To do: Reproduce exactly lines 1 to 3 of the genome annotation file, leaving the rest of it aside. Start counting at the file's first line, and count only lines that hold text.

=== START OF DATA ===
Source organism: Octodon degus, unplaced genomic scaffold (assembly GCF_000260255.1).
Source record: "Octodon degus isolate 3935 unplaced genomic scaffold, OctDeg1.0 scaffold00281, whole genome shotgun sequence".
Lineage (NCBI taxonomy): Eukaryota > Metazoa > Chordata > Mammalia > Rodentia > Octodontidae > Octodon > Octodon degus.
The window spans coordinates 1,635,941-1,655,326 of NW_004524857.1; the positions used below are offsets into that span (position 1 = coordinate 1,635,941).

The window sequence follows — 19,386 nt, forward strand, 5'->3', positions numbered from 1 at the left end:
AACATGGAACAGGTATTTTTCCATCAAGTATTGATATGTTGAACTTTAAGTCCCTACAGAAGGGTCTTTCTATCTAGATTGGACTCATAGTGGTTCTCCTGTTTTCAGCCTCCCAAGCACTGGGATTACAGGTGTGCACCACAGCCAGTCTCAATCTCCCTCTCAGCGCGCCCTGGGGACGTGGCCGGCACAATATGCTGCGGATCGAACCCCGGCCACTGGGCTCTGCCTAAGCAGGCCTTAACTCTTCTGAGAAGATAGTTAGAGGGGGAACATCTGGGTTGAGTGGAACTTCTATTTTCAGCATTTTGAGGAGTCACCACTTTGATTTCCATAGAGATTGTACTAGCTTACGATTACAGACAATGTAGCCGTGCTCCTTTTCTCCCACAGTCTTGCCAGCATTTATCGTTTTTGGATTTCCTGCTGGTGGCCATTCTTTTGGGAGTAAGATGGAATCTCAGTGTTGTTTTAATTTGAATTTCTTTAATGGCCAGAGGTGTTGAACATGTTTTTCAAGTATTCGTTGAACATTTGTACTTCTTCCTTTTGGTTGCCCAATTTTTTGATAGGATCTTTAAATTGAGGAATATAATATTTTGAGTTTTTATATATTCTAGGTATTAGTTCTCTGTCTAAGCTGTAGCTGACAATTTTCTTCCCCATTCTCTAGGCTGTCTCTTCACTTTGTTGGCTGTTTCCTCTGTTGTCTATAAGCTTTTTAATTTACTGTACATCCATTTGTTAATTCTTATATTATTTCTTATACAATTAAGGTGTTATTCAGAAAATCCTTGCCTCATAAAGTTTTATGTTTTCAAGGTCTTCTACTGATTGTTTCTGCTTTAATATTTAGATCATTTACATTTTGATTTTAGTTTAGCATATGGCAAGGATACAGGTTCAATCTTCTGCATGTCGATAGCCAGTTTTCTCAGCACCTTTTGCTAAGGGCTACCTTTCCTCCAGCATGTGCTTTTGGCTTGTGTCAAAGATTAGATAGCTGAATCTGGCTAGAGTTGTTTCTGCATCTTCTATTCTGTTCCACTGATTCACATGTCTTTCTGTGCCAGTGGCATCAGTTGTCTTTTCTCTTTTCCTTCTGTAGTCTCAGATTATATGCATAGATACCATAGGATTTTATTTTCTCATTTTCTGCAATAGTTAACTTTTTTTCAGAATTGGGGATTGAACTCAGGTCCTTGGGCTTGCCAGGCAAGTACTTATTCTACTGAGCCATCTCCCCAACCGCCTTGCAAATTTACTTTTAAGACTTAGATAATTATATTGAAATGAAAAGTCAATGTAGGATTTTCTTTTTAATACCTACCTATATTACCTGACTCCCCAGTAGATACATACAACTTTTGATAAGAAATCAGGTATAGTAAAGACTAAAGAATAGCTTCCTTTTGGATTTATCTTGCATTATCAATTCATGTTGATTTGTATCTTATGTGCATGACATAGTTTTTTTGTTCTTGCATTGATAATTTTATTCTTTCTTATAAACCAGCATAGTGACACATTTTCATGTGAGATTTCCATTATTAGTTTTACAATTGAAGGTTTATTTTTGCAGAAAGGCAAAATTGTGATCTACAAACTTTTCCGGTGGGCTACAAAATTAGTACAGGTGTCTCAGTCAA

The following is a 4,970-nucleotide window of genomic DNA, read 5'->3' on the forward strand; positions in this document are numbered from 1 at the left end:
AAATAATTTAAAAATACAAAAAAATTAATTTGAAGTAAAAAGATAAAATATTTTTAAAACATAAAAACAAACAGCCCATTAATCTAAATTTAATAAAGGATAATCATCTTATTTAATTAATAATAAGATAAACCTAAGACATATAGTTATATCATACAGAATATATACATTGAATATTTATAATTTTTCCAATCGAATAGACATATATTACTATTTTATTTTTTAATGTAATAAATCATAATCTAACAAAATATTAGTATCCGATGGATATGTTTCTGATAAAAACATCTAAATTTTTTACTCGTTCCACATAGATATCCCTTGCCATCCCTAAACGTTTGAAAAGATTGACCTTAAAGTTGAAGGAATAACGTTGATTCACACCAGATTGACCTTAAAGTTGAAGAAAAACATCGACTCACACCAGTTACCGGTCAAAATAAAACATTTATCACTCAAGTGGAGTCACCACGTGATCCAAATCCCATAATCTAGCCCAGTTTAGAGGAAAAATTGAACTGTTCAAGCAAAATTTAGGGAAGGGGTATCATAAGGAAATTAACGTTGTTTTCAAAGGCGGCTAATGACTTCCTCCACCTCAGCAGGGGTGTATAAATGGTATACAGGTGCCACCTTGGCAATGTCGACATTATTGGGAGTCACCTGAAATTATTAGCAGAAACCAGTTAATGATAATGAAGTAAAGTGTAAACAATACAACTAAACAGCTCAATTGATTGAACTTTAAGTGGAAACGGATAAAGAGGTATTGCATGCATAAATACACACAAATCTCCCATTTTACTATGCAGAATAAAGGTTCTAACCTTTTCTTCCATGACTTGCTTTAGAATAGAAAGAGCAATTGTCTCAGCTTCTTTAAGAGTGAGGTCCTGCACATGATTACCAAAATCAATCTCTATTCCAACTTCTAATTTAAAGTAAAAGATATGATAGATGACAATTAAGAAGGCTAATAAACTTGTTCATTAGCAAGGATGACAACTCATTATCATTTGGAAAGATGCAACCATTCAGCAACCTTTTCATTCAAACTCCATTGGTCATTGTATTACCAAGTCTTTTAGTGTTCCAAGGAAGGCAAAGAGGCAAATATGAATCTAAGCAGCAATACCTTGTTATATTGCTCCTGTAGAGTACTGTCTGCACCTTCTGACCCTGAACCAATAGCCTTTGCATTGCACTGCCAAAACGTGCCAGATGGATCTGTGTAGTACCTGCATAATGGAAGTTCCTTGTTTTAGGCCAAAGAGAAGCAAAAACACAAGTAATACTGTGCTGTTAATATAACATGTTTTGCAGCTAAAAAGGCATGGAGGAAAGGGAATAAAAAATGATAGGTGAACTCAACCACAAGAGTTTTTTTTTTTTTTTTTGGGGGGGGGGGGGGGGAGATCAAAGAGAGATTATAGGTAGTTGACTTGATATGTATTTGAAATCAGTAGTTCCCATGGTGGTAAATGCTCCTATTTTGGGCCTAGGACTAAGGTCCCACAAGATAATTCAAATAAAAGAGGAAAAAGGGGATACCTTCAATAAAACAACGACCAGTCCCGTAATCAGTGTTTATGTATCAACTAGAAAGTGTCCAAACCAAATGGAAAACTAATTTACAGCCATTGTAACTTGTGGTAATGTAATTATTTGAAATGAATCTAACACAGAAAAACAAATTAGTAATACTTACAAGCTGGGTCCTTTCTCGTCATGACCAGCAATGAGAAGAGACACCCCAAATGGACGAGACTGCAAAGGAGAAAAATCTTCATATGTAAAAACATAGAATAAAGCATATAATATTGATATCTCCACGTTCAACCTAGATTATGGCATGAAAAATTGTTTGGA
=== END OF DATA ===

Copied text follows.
Source organism: Octodon degus, unplaced genomic scaffold (assembly GCF_000260255.1).
Source record: "Octodon degus isolate 3935 unplaced genomic scaffold, OctDeg1.0 scaffold00281, whole genome shotgun sequence".
Lineage (NCBI taxonomy): Eukaryota > Metazoa > Chordata > Mammalia > Rodentia > Octodontidae > Octodon > Octodon degus.